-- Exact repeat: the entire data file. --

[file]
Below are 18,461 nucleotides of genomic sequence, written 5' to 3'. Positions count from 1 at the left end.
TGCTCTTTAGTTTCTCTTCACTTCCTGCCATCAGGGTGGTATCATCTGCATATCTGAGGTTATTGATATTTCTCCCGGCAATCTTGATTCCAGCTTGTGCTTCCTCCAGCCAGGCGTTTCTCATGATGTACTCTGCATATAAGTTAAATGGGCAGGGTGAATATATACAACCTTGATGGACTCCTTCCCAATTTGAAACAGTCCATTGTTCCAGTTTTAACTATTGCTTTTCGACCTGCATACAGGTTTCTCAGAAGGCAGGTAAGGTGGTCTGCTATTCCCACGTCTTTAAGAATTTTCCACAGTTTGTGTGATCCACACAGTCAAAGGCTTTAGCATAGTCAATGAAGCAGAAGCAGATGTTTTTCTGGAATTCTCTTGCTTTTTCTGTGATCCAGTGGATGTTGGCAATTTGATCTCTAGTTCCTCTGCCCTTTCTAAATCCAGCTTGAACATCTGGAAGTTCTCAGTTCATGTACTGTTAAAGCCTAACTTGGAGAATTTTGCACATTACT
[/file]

Below are 18,461 nucleotides of genomic sequence, written 5' to 3'. Positions count from 1 at the left end.
TGCTCTTTAGTTTCTCTTCACTTCCTGCCATCAGGGTGGTATCATCTGCATATCTGAGGTTATTGATATTTCTCCCGGCAATCTTGATTCCAGCTTGTGCTTCCTCCAGCCAGGCGTTTCTCATGATGTACTCTGCATATAAGTTAAATGGGCAGGGTGAATATATACAACCTTGATGGACTCCTTCCCAATTTGAAACAGTCCATTGTTCCAGTTTTAACTATTGCTTTTCGACCTGCATACAGGTTTCTCAGAAGGCAGGTAAGGTGGTCTGCTATTCCCACGTCTTTAAGAATTTTCCACAGTTTGTGTGATCCACACAGTCAAAGGCTTTAGCATAGTCAATGAAGCAGAAGCAGATGTTTTTCTGGAATTCTCTTGCTTTTTCTGTGATCCAGTGGATGTTGGCAATTTGATCTCTAGTTCCTCTGCCCTTTCTAAATCCAGCTTGAACATCTGGAAGTTCTCAGTTCATGTACTGTTAAAGCCTAACTTGGAGAATTTTGCACATTACT